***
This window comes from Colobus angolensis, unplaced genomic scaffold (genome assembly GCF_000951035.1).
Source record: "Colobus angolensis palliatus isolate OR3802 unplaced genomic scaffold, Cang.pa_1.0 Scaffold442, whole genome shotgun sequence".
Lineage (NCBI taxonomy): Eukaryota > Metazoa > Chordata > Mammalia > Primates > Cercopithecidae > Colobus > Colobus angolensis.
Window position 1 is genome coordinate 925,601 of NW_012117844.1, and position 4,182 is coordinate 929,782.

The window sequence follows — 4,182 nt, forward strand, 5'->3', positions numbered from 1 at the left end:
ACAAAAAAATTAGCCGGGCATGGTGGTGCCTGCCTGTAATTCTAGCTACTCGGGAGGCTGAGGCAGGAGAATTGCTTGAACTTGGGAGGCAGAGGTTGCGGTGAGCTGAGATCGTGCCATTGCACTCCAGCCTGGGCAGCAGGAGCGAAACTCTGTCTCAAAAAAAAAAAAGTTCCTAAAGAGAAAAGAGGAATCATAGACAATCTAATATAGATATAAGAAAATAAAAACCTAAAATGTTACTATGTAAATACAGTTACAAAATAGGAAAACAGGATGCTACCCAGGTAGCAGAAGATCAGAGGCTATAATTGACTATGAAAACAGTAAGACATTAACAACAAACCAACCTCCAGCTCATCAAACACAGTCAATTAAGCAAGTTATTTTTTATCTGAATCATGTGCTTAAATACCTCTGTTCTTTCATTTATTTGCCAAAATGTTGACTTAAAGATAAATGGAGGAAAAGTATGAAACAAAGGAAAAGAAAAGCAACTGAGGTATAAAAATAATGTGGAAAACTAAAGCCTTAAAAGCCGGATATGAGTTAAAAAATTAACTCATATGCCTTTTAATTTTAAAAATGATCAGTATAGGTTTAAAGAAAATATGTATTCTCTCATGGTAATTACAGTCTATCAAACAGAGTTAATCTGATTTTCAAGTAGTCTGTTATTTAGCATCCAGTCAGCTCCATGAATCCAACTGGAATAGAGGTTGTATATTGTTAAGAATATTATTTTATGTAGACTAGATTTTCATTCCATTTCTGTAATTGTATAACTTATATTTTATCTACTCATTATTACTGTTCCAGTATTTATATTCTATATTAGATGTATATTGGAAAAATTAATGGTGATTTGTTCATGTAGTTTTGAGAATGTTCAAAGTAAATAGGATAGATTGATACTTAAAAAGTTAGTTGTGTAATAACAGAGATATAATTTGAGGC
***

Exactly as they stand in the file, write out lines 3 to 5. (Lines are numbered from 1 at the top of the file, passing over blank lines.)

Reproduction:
Lineage (NCBI taxonomy): Eukaryota > Metazoa > Chordata > Mammalia > Primates > Cercopithecidae > Colobus > Colobus angolensis.
Window position 1 is genome coordinate 925,601 of NW_012117844.1, and position 4,182 is coordinate 929,782.

The window sequence follows — 4,182 nt, forward strand, 5'->3', positions numbered from 1 at the left end: